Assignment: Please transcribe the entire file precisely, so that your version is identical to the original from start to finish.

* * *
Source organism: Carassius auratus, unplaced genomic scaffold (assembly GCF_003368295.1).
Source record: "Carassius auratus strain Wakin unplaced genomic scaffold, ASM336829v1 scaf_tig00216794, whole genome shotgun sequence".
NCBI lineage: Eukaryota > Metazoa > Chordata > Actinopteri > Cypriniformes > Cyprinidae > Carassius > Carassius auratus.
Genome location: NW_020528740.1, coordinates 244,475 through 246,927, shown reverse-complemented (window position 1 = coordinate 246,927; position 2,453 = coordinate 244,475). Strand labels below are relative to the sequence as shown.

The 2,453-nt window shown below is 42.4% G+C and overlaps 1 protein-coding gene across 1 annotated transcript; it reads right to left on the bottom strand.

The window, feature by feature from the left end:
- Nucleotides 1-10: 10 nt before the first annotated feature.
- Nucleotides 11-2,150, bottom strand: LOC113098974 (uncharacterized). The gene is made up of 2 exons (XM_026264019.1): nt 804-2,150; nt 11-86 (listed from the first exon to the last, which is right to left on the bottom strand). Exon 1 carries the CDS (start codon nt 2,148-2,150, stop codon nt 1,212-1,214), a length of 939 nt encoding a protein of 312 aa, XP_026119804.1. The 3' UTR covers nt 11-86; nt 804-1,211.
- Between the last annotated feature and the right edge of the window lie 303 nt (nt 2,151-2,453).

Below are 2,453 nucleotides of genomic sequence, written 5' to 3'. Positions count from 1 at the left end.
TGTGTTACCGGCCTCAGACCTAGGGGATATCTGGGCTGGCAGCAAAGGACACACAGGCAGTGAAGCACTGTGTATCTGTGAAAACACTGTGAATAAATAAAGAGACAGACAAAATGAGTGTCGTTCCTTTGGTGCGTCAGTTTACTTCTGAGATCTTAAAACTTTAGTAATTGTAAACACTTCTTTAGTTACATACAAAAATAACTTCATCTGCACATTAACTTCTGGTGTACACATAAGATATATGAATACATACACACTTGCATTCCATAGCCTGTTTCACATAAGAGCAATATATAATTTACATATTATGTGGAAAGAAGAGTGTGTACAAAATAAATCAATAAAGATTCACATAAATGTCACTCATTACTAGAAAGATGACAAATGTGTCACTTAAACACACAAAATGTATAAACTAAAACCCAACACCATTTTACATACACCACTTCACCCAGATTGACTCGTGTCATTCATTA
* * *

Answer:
Source organism: Carassius auratus, unplaced genomic scaffold (assembly GCF_003368295.1).
Source record: "Carassius auratus strain Wakin unplaced genomic scaffold, ASM336829v1 scaf_tig00216794, whole genome shotgun sequence".
NCBI lineage: Eukaryota > Metazoa > Chordata > Actinopteri > Cypriniformes > Cyprinidae > Carassius > Carassius auratus.
Genome location: NW_020528740.1, coordinates 244,475 through 246,927, shown reverse-complemented (window position 1 = coordinate 246,927; position 2,453 = coordinate 244,475). Strand labels below are relative to the sequence as shown.

The 2,453-nt window shown below is 42.4% G+C and overlaps 1 protein-coding gene across 1 annotated transcript; it reads right to left on the bottom strand.

The window, feature by feature from the left end:
- Nucleotides 1-10: 10 nt before the first annotated feature.
- Nucleotides 11-2,150, bottom strand: LOC113098974 (uncharacterized). The gene is made up of 2 exons (XM_026264019.1): nt 804-2,150; nt 11-86 (listed from the first exon to the last, which is right to left on the bottom strand). Exon 1 carries the CDS (start codon nt 2,148-2,150, stop codon nt 1,212-1,214), a length of 939 nt encoding a protein of 312 aa, XP_026119804.1. The 3' UTR covers nt 11-86; nt 804-1,211.
- Between the last annotated feature and the right edge of the window lie 303 nt (nt 2,151-2,453).

Below are 2,453 nucleotides of genomic sequence, written 5' to 3'. Positions count from 1 at the left end.
TGTGTTACCGGCCTCAGACCTAGGGGATATCTGGGCTGGCAGCAAAGGACACACAGGCAGTGAAGCACTGTGTATCTGTGAAAACACTGTGAATAAATAAAGAGACAGACAAAATGAGTGTCGTTCCTTTGGTGCGTCAGTTTACTTCTGAGATCTTAAAACTTTAGTAATTGTAAACACTTCTTTAGTTACATACAAAAATAACTTCATCTGCACATTAACTTCTGGTGTACACATAAGATATATGAATACATACACACTTGCATTCCATAGCCTGTTTCACATAAGAGCAATATATAATTTACATATTATGTGGAAAGAAGAGTGTGTACAAAATAAATCAATAAAGATTCACATAAATGTCACTCATTACTAGAAAGATGACAAATGTGTCACTTAAACACACAAAATGTATAAACTAAAACCCAACACCATTTTACATACACCACTTCACCCAGATTGACTCGTGTCATTCATTA